Ofcom Chief Operating Officer Ed Richards said: “This is the first time that robust comparative data for the Nations and the English Regions has been brought together in this way. The analysis highlights a series of important challenges that will face industry, Ofcom and various tiers of government in the future.”
Ofcom is today also publishing supplementary reports for Wales, Scotland, Northern Ireland and the English Regions. The full text of all reports can be found at: http://www.ofcom.org.uk/research/cm/nations/
The Communications Market: Nations and Regions - Wales
This survey is part of Ofcom’s Communications Market series of reports. It examines availability, take-up and consumption of communications services across the UK, exploring how citizen and consumer interests are being met and how this picture varies by each of the nations and regions.
This report sets out the findings from the survey for Wales, setting them in the context with the UK as a whole and the other three nations ( England, Scotland and Northern Ireland). For the full findings of the survey, please refer to the main report The Communications Market: Nations and Regions.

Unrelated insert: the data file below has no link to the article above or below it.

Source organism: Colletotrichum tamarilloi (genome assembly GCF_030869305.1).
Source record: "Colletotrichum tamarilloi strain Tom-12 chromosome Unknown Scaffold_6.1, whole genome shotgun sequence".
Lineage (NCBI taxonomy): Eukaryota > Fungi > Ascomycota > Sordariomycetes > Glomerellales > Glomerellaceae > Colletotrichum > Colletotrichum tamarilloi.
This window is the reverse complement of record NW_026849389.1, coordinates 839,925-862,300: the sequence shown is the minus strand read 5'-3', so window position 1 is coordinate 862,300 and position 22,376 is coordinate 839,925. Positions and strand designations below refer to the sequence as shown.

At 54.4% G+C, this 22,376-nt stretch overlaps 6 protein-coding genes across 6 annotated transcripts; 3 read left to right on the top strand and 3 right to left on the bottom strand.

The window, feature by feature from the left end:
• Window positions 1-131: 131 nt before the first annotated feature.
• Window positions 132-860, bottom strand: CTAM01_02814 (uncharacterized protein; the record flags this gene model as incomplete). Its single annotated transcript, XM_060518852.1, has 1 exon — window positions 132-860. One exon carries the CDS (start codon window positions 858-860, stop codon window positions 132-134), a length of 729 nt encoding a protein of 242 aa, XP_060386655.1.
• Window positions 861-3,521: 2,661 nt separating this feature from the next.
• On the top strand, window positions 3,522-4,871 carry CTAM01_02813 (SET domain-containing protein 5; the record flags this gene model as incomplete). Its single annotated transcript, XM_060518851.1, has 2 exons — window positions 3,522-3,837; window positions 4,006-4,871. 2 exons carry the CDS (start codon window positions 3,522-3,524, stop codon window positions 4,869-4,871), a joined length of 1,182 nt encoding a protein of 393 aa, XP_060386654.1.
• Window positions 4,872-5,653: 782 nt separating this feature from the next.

We undertook this project to address stakeholder feedback that Ofcom’s work should take into consideration the differences between the nations and regions of the UK. The project is consistent with Ofcom’s duties to secure the availability of a wide range of electronic communications services throughout the UK, having regard to the different interests of people living in different parts of the UK and in rural and urban areas.